The following two paragraphs are from an article in the recent National Geographic issue.The article featured two Mars rovers still functioning even more than a year after their predicted demise. I need your help with the boldfaced parts. What do they mean?

In Powell's day geologists puzzled over how water sculpted the pink-hued Colorado Plateau into a canyon maze; their counterparts today wonder about water's role in carving landforms on red-hued Mars. Just as Powell's ragtag company defied expectations in 1869 by surviving nearly a hundred days of savage rapids, the rovers, expected to conk out well before the end of last year, were going strong months later. Powell was a field geologist, cracking rocks and taking notes with his single arm. So too each rover uses its three-jointed arm to wield equipment including a camera and a tool for grinding into Mars rocks.

Rock-breaking brings up the essential reason to muse over these robots and old-timer Powell: ground truth. This is not a casual term among geologists. It evokes the dust-on-boots conclusions that arise from personally grabbing samples of rock, walking formations, and exposing fresh stone. Generations of geologists have placed their literal, bedrock faith in ground truth.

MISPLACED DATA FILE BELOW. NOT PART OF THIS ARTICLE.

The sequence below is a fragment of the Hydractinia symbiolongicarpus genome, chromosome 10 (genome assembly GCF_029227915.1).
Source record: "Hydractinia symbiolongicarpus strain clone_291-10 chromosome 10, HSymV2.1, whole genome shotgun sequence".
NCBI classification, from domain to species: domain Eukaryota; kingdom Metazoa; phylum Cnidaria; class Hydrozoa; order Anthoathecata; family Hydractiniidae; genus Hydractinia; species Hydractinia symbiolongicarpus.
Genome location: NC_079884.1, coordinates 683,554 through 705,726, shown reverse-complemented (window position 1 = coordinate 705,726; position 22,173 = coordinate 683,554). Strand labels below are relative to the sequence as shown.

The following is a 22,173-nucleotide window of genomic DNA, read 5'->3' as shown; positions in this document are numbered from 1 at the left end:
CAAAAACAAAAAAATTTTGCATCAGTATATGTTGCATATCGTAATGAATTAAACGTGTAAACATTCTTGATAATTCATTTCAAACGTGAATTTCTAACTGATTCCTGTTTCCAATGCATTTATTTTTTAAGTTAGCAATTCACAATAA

My guess on "dust-on-boots" is that it would mean 'coming from first-hand or hands-on experience (just as Powell trekked with boots on to hunt for his trophies). I have no clue to "walking formations." Who or what is walking? Or does it simply mean 'formations created by geologists walking'? Please enlighten me.

Best regards,
"Dust-on-boots conclusions" are conclusions that are made while actually studying out in the field. The implication is that for geologists to form accurate conclusions, they must go outdoors and study their subjects firsthand. In doing so, they are likely to dirty their boots, hence the expression.

"Walking formations" simply means to walk along various rock formations in an effort to study them. It's used as an example of field work.
Dear Komountain,

«Dust-on-boots conclusions» are perhaps «feet-on» experience, no? Emotion: smile

Kind regards,

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Thank you so much for your enlightening me, YoungCalifornian.

If there had been 'along' between 'walking' and 'formations,' I wouldn't have had trouble understanding the phrase.

By extension, the way the phrase is formed, I dare assume that 'walk the street' or 'walk the field' or 'walk the riverbank' may be a possible formation. But I would say no to my own assumption. What's your take on this?
Though not that common, you could indeed use or hear any of those examples. Have you ever heard the Johnny Cash song "I Walk the Line"?
Dear Komountain,

«To walk the streets» is to be a prostitute.

Kind regards, Emotion: smile

Students: We have free audio pronunciation exercises.
Thanks, guys.

Pleasure comes from a wide range of things. Learning is no doubt one of them.

Best regards.
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